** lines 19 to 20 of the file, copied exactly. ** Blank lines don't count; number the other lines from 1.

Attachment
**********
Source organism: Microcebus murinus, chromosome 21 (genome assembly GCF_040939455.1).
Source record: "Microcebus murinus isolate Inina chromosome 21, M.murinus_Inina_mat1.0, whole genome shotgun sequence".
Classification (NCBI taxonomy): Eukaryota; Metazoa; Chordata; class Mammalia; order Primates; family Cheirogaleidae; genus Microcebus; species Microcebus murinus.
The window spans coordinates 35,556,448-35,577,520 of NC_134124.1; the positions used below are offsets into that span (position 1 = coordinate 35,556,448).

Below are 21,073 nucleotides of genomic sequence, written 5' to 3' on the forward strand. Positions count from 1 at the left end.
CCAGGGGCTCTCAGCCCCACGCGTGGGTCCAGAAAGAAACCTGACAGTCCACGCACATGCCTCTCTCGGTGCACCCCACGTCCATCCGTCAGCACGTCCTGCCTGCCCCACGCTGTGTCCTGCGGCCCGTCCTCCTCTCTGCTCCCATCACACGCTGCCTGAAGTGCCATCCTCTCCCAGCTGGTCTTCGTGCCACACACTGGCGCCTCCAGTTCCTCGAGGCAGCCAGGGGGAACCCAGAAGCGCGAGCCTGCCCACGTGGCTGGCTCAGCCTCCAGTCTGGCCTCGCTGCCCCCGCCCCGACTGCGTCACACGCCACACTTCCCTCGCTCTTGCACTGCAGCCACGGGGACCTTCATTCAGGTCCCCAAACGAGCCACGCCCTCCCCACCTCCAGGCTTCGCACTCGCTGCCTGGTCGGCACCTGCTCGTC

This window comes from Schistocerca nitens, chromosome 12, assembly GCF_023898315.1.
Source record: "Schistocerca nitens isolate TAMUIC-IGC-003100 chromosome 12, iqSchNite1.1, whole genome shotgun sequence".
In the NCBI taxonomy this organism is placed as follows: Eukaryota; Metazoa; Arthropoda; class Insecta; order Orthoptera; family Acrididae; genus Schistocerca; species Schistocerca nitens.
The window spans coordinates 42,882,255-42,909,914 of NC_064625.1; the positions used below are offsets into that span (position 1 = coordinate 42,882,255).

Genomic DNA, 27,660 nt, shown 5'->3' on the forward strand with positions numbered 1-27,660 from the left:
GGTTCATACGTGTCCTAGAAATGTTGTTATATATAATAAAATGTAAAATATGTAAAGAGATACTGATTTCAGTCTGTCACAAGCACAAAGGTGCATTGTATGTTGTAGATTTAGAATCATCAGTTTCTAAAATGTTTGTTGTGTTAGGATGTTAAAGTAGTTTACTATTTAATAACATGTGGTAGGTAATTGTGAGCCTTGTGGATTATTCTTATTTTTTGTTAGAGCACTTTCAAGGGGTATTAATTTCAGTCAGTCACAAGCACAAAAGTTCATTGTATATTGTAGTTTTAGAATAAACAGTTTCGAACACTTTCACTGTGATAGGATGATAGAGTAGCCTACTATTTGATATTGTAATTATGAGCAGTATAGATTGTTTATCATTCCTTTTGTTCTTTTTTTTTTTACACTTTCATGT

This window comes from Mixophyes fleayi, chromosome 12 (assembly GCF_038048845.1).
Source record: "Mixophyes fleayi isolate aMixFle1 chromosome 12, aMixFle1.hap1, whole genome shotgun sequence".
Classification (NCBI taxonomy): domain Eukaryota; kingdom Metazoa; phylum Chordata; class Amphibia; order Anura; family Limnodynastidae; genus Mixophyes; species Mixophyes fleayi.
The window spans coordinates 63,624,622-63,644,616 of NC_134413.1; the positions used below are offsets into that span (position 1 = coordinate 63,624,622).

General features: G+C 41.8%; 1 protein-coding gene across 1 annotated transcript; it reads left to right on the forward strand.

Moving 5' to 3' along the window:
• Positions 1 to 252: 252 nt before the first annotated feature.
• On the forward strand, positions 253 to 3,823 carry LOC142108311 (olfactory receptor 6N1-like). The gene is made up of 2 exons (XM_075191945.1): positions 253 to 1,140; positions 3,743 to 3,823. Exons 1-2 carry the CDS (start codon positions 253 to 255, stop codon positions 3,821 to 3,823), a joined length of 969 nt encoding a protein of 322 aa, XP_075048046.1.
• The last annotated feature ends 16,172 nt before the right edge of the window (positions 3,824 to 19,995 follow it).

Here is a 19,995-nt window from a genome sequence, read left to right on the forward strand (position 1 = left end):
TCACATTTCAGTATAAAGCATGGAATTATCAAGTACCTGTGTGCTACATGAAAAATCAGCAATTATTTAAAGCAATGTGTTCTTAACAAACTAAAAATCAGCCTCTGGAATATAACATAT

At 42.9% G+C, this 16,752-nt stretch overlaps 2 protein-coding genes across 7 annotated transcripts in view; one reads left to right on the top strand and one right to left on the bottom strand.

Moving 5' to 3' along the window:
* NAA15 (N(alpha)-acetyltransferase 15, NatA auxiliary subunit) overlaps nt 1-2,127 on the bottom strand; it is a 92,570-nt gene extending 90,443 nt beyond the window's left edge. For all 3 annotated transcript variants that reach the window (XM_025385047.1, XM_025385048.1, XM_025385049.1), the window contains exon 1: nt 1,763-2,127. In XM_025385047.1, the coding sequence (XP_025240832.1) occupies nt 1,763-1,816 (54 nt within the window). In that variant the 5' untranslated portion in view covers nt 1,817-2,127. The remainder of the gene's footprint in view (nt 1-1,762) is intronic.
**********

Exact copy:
• Positions 1 to 252: 252 nt before the first annotated feature.
• On the forward strand, positions 253 to 3,823 carry LOC142108311 (olfactory receptor 6N1-like). The gene is made up of 2 exons (XM_075191945.1): positions 253 to 1,140; positions 3,743 to 3,823. Exons 1-2 carry the CDS (start codon positions 253 to 255, stop codon positions 3,821 to 3,823), a joined length of 969 nt encoding a protein of 322 aa, XP_075048046.1.